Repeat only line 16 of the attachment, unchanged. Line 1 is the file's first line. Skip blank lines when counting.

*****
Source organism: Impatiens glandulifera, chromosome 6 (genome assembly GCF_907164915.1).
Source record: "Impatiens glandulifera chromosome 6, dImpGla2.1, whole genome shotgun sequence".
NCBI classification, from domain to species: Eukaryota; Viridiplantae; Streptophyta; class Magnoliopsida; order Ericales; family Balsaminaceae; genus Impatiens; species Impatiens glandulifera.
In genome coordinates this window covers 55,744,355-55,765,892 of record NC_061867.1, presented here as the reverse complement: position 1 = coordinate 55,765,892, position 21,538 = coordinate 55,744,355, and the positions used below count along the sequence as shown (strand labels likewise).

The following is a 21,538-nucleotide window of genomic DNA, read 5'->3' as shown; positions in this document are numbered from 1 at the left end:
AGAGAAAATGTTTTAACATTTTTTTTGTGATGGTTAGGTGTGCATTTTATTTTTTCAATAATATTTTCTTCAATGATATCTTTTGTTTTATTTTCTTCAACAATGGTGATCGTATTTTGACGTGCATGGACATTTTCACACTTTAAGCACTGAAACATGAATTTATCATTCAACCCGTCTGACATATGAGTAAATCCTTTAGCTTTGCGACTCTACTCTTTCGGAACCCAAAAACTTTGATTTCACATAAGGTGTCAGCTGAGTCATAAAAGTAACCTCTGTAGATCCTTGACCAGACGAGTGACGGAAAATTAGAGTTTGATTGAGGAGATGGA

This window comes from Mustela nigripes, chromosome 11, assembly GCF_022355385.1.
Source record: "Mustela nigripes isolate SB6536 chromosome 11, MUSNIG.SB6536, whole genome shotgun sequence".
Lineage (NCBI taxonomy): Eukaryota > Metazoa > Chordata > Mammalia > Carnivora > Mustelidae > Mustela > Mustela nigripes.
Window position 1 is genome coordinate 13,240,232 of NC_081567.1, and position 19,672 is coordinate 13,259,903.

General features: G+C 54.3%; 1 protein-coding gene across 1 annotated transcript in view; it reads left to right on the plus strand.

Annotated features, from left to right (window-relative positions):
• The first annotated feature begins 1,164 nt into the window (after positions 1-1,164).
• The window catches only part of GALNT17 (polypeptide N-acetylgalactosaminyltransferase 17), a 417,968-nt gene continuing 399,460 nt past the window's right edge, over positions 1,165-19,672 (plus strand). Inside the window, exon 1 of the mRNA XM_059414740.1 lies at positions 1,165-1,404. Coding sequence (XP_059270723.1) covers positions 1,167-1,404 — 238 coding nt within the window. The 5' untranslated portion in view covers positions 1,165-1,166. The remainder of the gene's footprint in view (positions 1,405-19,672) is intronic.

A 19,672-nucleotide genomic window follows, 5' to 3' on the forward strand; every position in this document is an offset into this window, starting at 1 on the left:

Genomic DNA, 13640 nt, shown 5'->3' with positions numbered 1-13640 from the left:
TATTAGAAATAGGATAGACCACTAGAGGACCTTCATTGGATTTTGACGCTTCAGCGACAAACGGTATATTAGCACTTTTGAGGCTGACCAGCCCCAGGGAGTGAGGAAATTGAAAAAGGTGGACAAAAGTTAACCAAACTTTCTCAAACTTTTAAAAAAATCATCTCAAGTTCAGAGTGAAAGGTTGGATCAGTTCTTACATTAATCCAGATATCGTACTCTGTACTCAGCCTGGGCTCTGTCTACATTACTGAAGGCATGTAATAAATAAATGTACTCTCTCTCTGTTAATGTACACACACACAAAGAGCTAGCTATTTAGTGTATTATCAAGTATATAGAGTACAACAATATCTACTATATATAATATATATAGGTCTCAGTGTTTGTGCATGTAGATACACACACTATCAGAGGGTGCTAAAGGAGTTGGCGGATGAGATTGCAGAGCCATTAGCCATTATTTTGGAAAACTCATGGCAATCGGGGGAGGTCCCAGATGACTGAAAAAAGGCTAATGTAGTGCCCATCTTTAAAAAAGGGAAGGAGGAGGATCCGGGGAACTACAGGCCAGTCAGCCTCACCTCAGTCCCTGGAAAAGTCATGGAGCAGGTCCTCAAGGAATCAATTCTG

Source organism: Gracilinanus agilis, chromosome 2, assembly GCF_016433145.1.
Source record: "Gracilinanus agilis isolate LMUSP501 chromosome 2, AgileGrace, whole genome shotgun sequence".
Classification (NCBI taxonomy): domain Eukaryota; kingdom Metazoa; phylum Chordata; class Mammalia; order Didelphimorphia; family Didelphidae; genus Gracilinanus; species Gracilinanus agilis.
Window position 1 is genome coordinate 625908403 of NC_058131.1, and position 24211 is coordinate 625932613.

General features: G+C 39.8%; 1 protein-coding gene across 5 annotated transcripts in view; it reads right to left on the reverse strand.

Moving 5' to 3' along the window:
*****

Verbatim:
Genomic DNA, 13640 nt, shown 5'->3' with positions numbered 1-13640 from the left: